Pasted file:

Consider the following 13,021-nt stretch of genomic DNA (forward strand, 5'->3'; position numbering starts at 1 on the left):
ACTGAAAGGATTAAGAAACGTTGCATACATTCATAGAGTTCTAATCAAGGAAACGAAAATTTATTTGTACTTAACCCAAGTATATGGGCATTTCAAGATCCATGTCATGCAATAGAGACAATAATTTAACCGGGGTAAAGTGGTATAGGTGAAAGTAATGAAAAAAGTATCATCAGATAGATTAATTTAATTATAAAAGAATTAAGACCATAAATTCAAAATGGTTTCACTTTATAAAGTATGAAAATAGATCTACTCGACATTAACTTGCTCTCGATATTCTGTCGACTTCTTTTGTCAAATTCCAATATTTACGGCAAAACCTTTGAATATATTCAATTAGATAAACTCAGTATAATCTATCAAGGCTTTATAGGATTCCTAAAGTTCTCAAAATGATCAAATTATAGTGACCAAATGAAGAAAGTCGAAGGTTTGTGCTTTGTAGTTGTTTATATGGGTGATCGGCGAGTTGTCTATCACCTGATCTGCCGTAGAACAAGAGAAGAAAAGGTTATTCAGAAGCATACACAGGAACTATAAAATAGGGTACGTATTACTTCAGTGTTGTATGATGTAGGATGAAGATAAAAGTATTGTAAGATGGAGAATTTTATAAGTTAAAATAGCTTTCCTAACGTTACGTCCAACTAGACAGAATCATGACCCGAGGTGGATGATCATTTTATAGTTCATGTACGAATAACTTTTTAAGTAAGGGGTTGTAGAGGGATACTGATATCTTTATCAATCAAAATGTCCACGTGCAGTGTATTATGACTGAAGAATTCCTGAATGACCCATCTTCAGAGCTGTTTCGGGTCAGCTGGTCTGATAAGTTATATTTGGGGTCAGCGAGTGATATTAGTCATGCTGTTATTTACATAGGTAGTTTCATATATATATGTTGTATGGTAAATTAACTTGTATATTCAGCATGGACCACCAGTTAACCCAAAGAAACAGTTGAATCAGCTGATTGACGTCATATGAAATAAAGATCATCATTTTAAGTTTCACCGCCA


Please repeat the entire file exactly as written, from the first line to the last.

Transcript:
Consider the following 13,021-nt stretch of genomic DNA (forward strand, 5'->3'; position numbering starts at 1 on the left):
ACTGAAAGGATTAAGAAACGTTGCATACATTCATAGAGTTCTAATCAAGGAAACGAAAATTTATTTGTACTTAACCCAAGTATATGGGCATTTCAAGATCCATGTCATGCAATAGAGACAATAATTTAACCGGGGTAAAGTGGTATAGGTGAAAGTAATGAAAAAAGTATCATCAGATAGATTAATTTAATTATAAAAGAATTAAGACCATAAATTCAAAATGGTTTCACTTTATAAAGTATGAAAATAGATCTACTCGACATTAACTTGCTCTCGATATTCTGTCGACTTCTTTTGTCAAATTCCAATATTTACGGCAAAACCTTTGAATATATTCAATTAGATAAACTCAGTATAATCTATCAAGGCTTTATAGGATTCCTAAAGTTCTCAAAATGATCAAATTATAGTGACCAAATGAAGAAAGTCGAAGGTTTGTGCTTTGTAGTTGTTTATATGGGTGATCGGCGAGTTGTCTATCACCTGATCTGCCGTAGAACAAGAGAAGAAAAGGTTATTCAGAAGCATACACAGGAACTATAAAATAGGGTACGTATTACTTCAGTGTTGTATGATGTAGGATGAAGATAAAAGTATTGTAAGATGGAGAATTTTATAAGTTAAAATAGCTTTCCTAACGTTACGTCCAACTAGACAGAATCATGACCCGAGGTGGATGATCATTTTATAGTTCATGTACGAATAACTTTTTAAGTAAGGGGTTGTAGAGGGATACTGATATCTTTATCAATCAAAATGTCCACGTGCAGTGTATTATGACTGAAGAATTCCTGAATGACCCATCTTCAGAGCTGTTTCGGGTCAGCTGGTCTGATAAGTTATATTTGGGGTCAGCGAGTGATATTAGTCATGCTGTTATTTACATAGGTAGTTTCATATATATATGTTGTATGGTAAATTAACTTGTATATTCAGCATGGACCACCAGTTAACCCAAAGAAACAGTTGAATCAGCTGATTGACGTCATATGAAATAAAGATCATCATTTTAAGTTTCACCGCCA